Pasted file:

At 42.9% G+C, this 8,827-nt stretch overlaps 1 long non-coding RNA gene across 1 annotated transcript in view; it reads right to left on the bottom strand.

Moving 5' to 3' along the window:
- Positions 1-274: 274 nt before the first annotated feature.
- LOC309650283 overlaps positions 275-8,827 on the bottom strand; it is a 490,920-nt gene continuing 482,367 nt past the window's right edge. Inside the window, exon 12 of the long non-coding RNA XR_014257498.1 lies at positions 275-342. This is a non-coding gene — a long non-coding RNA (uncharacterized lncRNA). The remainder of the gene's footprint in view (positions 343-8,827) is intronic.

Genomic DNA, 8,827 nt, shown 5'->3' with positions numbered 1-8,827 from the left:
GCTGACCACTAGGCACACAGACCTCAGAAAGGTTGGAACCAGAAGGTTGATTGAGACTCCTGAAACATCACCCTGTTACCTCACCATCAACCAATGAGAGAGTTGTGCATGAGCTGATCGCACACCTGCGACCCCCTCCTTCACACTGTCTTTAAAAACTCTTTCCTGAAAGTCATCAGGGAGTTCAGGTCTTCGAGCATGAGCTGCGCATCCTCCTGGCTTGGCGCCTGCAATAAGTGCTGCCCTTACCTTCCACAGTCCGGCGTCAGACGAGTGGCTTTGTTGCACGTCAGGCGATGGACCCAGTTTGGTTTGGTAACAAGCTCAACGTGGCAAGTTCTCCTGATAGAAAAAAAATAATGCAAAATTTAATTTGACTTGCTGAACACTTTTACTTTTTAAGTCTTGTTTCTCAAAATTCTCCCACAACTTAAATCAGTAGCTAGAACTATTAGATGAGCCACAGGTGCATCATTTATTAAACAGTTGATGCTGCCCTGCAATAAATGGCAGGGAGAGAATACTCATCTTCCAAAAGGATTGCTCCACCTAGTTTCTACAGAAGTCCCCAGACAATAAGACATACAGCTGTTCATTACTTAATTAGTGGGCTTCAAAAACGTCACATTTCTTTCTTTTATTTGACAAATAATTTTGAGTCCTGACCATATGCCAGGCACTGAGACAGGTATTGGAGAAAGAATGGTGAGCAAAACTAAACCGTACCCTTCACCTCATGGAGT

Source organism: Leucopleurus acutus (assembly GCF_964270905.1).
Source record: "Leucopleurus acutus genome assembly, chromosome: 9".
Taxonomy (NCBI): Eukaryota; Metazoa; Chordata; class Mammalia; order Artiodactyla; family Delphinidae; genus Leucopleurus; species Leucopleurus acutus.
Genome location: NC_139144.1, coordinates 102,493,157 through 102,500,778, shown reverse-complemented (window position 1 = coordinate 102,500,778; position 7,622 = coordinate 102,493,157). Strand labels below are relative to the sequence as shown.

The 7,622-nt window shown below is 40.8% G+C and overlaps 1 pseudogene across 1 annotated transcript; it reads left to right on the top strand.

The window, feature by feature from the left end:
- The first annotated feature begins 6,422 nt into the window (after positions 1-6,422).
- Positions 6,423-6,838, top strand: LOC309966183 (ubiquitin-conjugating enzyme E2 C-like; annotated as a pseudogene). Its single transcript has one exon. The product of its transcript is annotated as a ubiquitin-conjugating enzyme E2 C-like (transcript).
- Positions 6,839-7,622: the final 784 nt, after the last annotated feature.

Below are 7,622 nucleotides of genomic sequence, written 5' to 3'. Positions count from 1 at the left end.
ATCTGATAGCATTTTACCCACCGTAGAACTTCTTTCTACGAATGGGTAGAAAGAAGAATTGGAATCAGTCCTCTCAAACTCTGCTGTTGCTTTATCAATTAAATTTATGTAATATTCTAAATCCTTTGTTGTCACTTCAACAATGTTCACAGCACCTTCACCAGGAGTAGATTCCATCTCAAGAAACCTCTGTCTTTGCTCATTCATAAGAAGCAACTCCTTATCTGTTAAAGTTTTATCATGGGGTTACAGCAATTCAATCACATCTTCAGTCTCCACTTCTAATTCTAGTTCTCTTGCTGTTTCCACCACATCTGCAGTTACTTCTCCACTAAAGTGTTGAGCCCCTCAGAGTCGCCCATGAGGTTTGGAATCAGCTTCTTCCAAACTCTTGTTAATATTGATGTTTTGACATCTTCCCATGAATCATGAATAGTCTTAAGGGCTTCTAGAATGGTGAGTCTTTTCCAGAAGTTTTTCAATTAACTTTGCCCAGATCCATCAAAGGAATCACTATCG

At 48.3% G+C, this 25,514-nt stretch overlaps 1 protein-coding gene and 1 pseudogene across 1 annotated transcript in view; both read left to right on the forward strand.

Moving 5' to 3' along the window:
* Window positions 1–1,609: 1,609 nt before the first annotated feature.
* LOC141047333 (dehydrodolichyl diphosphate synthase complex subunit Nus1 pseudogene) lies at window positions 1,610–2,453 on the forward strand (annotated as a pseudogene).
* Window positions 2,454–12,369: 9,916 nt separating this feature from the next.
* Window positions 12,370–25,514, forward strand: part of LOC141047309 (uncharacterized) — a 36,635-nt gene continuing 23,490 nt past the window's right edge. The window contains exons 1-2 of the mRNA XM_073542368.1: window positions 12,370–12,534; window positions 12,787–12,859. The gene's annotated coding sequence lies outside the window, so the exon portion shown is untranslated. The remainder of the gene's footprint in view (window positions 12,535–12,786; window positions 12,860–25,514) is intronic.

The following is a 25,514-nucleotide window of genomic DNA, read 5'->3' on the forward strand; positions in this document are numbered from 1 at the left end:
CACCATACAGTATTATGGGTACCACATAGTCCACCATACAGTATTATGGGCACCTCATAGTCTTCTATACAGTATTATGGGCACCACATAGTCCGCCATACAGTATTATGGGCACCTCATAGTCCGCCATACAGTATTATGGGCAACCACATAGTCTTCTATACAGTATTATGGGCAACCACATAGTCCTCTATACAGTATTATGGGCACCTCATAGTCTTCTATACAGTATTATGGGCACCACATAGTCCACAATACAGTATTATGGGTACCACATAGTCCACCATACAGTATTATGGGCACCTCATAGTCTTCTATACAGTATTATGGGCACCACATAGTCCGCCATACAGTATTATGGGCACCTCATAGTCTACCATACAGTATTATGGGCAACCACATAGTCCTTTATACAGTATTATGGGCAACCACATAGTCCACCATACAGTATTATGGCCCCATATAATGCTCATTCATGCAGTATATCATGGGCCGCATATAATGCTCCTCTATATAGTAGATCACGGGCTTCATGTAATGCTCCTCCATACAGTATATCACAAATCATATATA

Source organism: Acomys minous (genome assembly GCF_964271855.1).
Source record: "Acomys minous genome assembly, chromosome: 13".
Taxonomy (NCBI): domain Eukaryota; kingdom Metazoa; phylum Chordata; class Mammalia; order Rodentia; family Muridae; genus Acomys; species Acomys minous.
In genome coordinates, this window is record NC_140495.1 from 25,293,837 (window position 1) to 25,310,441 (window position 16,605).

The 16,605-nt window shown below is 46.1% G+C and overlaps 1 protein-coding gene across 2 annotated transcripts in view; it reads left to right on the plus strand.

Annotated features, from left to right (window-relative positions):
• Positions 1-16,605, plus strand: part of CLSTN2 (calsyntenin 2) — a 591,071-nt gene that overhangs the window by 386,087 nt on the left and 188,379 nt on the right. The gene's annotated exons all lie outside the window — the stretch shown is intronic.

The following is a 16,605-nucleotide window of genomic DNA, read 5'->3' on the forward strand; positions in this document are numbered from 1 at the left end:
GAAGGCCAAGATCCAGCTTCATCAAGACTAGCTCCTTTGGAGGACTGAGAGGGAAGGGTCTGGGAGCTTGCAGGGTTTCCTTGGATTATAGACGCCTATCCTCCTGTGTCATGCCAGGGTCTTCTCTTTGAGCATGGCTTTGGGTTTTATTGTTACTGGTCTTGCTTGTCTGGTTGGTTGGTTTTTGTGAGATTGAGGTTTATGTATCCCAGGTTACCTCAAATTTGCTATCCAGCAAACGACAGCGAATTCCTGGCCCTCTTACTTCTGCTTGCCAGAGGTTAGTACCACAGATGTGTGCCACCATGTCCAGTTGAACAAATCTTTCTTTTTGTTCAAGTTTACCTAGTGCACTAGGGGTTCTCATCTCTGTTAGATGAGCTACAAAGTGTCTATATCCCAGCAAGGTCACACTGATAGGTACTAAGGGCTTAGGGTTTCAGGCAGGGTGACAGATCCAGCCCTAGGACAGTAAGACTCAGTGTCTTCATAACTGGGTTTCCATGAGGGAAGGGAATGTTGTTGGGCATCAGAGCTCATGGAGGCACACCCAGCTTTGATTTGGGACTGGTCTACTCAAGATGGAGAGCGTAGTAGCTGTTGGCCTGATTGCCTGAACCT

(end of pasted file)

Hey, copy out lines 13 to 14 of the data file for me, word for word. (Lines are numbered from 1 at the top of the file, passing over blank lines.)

- The first annotated feature begins 6,422 nt into the window (after positions 1-6,422).
- Positions 6,423-6,838, top strand: LOC309966183 (ubiquitin-conjugating enzyme E2 C-like; annotated as a pseudogene). Its single transcript has one exon. The product of its transcript is annotated as a ubiquitin-conjugating enzyme E2 C-like (transcript).